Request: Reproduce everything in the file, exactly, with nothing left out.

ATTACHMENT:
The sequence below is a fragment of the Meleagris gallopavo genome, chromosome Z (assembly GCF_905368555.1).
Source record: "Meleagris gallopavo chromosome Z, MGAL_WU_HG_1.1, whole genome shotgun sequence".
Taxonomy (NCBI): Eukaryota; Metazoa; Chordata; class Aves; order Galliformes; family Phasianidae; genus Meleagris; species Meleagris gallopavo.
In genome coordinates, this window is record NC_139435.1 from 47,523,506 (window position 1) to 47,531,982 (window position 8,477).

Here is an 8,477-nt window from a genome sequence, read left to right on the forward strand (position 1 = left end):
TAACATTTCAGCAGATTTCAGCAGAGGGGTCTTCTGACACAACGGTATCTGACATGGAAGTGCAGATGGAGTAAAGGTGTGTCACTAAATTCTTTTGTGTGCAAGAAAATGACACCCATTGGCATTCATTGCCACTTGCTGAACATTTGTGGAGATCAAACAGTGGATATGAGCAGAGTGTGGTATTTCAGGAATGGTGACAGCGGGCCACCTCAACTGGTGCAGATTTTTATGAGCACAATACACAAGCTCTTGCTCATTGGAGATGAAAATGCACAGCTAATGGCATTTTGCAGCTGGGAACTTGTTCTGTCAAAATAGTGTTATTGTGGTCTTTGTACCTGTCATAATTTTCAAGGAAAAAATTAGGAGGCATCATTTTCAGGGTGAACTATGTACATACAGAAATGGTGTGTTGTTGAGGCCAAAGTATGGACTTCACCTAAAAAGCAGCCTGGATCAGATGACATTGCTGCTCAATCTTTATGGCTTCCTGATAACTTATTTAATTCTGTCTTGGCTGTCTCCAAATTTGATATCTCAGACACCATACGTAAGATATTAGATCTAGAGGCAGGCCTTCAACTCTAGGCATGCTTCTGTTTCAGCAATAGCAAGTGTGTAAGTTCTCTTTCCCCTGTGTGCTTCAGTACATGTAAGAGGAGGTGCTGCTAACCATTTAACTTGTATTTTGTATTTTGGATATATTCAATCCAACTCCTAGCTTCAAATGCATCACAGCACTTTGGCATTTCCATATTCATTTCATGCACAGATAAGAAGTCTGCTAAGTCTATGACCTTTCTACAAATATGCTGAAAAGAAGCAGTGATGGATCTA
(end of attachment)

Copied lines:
The sequence below is a fragment of the Meleagris gallopavo genome, chromosome Z (assembly GCF_905368555.1).
Source record: "Meleagris gallopavo chromosome Z, MGAL_WU_HG_1.1, whole genome shotgun sequence".
Taxonomy (NCBI): Eukaryota; Metazoa; Chordata; class Aves; order Galliformes; family Phasianidae; genus Meleagris; species Meleagris gallopavo.
In genome coordinates, this window is record NC_139435.1 from 47,523,506 (window position 1) to 47,531,982 (window position 8,477).

Here is an 8,477-nt window from a genome sequence, read left to right on the forward strand (position 1 = left end):
TAACATTTCAGCAGATTTCAGCAGAGGGGTCTTCTGACACAACGGTATCTGACATGGAAGTGCAGATGGAGTAAAGGTGTGTCACTAAATTCTTTTGTGTGCAAGAAAATGACACCCATTGGCATTCATTGCCACTTGCTGAACATTTGTGGAGATCAAACAGTGGATATGAGCAGAGTGTGGTATTTCAGGAATGGTGACAGCGGGCCACCTCAACTGGTGCAGATTTTTATGAGCACAATACACAAGCTCTTGCTCATTGGAGATGAAAATGCACAGCTAATGGCATTTTGCAGCTGGGAACTTGTTCTGTCAAAATAGTGTTATTGTGGTCTTTGTACCTGTCATAATTTTCAAGGAAAAAATTAGGAGGCATCATTTTCAGGGTGAACTATGTACATACAGAAATGGTGTGTTGTTGAGGCCAAAGTATGGACTTCACCTAAAAAGCAGCCTGGATCAGATGACATTGCTGCTCAATCTTTATGGCTTCCTGATAACTTATTTAATTCTGTCTTGGCTGTCTCCAAATTTGATATCTCAGACACCATACGTAAGATATTAGATCTAGAGGCAGGCCTTCAACTCTAGGCATGCTTCTGTTTCAGCAATAGCAAGTGTGTAAGTTCTCTTTCCCCTGTGTGCTTCAGTACATGTAAGAGGAGGTGCTGCTAACCATTTAACTTGTATTTTGTATTTTGGATATATTCAATCCAACTCCTAGCTTCAAATGCATCACAGCACTTTGGCATTTCCATATTCATTTCATGCACAGATAAGAAGTCTGCTAAGTCTATGACCTTTCTACAAATATGCTGAAAAGAAGCAGTGATGGATCTA